By Micaela Myers
After Dianbing Chen graduates from the University of Wyoming in spring 2014 with his Ph.D. in educational leadership, he’ll head back to China to decide which of the many job offers he wants to accept. “There are already four universities that want me to work there in China,” Chen said in early March.
Chen earned his master’s degree at UW and stayed for his Ph.D., while his wife, Xinxiao Yang, earned her Ph.D. in curriculum and instruction and returned to China to teach at a university. “Most of the universities in China want to reform,” Chen says. “They realize there are some problems in China.” He says these universities value what Chen and his wife can offer in terms of new ideas and best practices.
“We can take what we learned here—the strong points [of this system]—and see how we can adjust it and make it a benefit for the Chinese students.”
Chen believes all systems have their pluses and minuses. “My philosophy is that in every culture there are good things and bad things. We, as researchers and educators, need to learn from the good things.”
In the United States, he appreciates the resources for teachers and students in schools. “Even the elementary schools have libraries and computers,” he says. “The teachers can use all those resources to better help the students to develop, grow and achieve. In China, I’d say only schools in the big cities have all those resources.”
Chen wants to see educational resources more evenly distributed in his home country. “That’s one thing we need to learn,” he says. “Especially now that I’m in educational leadership, I’m constantly thinking about how we—China—can do that.
“I did a presentation in April at the Shepard Symposium on Social Justice. My topic was education for all.”
During his time at UW, Chen’s research has focused on cross-cultural education and culturally responsive leadership. As universities become increasingly global, this topic becomes vitally important.
U.S. universities are enrolling international students more than ever now, but Chen says many of those students don’t find the programs culturally responsive. Universities may not have the resources to help students with language issues or the transition process.
“The international students pay the tuition—there’s a huge amount of money they contribute to the American gross—then they just put the student into a program,” he says. “Sometimes the professors find out that their English isn’t that good, and they don’t want that student because he/she needs to be trained in the language first. If you are culturally responsive, you need to find a way to do that since you enrolled those students. … I know sometimes it’s hard. As educators, we need to address that.”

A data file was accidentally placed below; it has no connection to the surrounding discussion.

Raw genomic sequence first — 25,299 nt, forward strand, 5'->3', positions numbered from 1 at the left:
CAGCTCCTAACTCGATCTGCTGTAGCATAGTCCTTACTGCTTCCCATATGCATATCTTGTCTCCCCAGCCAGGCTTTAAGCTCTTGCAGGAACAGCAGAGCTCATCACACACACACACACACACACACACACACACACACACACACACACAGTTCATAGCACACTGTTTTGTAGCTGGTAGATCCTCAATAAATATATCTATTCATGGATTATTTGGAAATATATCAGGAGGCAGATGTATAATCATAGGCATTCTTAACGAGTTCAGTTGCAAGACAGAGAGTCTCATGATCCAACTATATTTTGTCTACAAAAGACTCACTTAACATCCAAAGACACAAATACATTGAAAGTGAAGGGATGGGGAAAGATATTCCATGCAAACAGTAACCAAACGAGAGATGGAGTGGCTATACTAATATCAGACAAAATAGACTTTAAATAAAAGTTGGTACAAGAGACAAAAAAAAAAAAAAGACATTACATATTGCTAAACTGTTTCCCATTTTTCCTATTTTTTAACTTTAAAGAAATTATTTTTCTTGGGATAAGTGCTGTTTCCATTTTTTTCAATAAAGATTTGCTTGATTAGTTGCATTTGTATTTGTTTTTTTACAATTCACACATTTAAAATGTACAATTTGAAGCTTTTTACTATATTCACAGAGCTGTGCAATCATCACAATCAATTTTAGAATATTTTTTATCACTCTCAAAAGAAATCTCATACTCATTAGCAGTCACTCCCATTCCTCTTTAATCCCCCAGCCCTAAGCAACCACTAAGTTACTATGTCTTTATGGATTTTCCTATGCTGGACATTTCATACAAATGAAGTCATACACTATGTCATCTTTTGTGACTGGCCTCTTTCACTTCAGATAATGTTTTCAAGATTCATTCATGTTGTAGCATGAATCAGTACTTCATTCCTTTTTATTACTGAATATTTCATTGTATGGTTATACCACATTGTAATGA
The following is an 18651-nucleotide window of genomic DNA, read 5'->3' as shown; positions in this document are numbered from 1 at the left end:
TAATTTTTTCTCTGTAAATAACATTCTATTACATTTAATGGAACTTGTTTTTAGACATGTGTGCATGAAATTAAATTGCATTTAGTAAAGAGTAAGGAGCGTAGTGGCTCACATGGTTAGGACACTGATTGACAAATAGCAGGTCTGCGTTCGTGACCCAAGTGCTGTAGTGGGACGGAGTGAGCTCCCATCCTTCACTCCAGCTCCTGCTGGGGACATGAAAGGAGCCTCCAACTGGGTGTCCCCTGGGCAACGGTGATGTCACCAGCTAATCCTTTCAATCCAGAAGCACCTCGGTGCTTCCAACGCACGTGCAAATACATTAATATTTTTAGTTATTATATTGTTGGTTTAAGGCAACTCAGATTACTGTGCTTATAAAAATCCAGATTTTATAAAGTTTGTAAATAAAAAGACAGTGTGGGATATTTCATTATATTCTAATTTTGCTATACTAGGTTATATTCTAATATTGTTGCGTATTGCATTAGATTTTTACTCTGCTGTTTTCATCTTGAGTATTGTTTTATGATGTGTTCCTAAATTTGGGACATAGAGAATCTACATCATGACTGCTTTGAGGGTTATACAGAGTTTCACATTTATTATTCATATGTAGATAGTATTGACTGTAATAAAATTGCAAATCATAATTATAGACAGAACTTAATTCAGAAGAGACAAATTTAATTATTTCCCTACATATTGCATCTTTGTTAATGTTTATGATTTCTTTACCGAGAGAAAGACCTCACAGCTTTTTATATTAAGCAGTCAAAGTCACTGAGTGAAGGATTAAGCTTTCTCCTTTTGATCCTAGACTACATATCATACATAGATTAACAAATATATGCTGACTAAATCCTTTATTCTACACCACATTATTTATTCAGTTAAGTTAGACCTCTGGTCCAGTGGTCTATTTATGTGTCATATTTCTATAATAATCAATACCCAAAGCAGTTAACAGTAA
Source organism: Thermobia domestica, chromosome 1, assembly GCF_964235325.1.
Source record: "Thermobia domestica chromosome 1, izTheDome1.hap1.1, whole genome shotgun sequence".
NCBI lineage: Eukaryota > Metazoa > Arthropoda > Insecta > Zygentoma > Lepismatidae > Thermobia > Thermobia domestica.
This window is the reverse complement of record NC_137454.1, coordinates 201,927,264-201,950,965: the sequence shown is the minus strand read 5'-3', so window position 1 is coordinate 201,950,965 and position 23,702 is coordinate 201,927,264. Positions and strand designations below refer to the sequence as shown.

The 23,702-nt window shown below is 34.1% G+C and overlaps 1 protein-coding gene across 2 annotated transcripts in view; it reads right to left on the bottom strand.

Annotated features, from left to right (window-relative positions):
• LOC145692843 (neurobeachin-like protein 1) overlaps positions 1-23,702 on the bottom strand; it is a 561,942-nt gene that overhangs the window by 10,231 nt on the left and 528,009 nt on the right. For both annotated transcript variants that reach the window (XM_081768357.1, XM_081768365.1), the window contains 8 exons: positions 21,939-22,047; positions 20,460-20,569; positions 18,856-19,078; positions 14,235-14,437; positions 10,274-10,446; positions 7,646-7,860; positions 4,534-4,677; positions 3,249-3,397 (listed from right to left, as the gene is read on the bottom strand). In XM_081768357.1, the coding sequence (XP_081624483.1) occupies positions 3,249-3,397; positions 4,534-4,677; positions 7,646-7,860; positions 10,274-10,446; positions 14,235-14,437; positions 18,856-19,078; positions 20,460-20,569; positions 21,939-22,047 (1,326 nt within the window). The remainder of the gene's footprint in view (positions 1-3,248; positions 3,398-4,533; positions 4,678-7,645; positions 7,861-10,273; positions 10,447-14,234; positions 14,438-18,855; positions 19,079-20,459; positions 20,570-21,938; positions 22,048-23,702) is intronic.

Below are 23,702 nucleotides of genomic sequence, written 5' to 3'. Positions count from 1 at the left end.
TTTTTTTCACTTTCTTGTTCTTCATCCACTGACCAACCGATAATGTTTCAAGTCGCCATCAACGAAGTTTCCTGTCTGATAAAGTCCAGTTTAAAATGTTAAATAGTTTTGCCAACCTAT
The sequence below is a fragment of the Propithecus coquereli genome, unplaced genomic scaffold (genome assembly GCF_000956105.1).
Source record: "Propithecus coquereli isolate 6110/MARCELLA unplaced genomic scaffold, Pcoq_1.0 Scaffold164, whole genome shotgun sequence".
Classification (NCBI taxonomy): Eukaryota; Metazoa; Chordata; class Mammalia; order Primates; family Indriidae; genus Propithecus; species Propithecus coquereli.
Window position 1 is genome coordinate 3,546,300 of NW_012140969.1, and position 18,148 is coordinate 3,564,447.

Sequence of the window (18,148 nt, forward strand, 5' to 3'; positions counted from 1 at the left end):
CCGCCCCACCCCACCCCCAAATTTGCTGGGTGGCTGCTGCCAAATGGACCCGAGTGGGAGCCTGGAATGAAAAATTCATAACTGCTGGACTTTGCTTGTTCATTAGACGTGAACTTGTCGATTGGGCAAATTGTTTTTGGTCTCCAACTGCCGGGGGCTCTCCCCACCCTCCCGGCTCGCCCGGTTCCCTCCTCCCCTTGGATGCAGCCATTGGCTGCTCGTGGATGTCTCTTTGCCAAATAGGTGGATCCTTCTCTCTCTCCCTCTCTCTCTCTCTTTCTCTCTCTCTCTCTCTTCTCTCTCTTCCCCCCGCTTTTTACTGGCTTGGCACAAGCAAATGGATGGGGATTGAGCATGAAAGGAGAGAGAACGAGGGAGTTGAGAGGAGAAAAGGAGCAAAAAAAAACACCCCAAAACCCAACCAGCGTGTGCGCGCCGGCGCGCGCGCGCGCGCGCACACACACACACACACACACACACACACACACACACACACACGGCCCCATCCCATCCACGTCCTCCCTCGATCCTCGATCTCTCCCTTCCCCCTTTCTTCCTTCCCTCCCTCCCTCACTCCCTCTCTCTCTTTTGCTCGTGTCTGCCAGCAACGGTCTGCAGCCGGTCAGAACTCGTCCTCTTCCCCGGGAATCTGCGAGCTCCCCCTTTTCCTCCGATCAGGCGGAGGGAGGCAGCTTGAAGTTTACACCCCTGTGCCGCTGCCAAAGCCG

UW enrolls students from 94 countries and all 50 states, and one way the university works to meet the needs of international and minority students is through the Multicultural Student Leadership Initiative. “I have been a mentor for four years,” Chen says. “The program is designed to help first-year minority or international students to make their transition from high school to college easier. That’s our goal. I’ve been working with some amazing students and staff there.”
In China, Chen says multicultural education is not yet a discipline, something he hopes to help change. When he taught in China previously, he worked with teachers from around the world and saw the need for culturally responsive leadership.
He valued his time in Wyoming. “It’s an ideal place for a scholar and a researcher,” he says.
Chen looks forward to applying what he learned with the next generation of teachers and leaders back in China. He says, “I’ll teach the teachers how to teach and teach the principals how to be good leaders.”
One of the 10 Cowboy Ethics adopted by UW is “Take pride in your work.” Dianbing Chen demonstrates this principle through his dedication to culturally responsive educational leadership.